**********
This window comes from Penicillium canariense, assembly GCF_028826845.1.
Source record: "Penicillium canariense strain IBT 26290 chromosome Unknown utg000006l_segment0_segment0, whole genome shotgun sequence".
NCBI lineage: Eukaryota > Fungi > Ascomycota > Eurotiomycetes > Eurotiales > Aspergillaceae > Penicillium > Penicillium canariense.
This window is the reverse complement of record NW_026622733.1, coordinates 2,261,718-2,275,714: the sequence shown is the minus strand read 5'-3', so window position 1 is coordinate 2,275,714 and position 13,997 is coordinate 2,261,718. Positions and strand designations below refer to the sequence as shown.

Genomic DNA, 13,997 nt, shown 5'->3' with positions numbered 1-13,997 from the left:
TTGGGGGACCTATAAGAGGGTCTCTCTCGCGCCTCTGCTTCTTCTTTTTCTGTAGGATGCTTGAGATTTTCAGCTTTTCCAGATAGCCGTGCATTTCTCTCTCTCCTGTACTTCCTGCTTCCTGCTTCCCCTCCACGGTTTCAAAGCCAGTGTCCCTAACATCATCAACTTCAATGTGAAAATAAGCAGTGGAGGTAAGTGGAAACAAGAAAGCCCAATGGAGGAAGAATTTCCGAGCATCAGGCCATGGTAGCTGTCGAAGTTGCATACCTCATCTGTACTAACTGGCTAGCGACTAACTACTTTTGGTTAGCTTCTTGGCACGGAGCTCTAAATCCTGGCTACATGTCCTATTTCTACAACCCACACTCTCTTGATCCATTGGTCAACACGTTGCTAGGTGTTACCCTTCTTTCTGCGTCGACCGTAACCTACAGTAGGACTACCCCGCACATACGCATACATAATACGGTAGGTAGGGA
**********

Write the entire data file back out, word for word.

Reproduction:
This window comes from Penicillium canariense, assembly GCF_028826845.1.
Source record: "Penicillium canariense strain IBT 26290 chromosome Unknown utg000006l_segment0_segment0, whole genome shotgun sequence".
NCBI lineage: Eukaryota > Fungi > Ascomycota > Eurotiomycetes > Eurotiales > Aspergillaceae > Penicillium > Penicillium canariense.
This window is the reverse complement of record NW_026622733.1, coordinates 2,261,718-2,275,714: the sequence shown is the minus strand read 5'-3', so window position 1 is coordinate 2,275,714 and position 13,997 is coordinate 2,261,718. Positions and strand designations below refer to the sequence as shown.

Genomic DNA, 13,997 nt, shown 5'->3' with positions numbered 1-13,997 from the left:
TTGGGGGACCTATAAGAGGGTCTCTCTCGCGCCTCTGCTTCTTCTTTTTCTGTAGGATGCTTGAGATTTTCAGCTTTTCCAGATAGCCGTGCATTTCTCTCTCTCCTGTACTTCCTGCTTCCTGCTTCCCCTCCACGGTTTCAAAGCCAGTGTCCCTAACATCATCAACTTCAATGTGAAAATAAGCAGTGGAGGTAAGTGGAAACAAGAAAGCCCAATGGAGGAAGAATTTCCGAGCATCAGGCCATGGTAGCTGTCGAAGTTGCATACCTCATCTGTACTAACTGGCTAGCGACTAACTACTTTTGGTTAGCTTCTTGGCACGGAGCTCTAAATCCTGGCTACATGTCCTATTTCTACAACCCACACTCTCTTGATCCATTGGTCAACACGTTGCTAGGTGTTACCCTTCTTTCTGCGTCGACCGTAACCTACAGTAGGACTACCCCGCACATACGCATACATAATACGGTAGGTAGGGA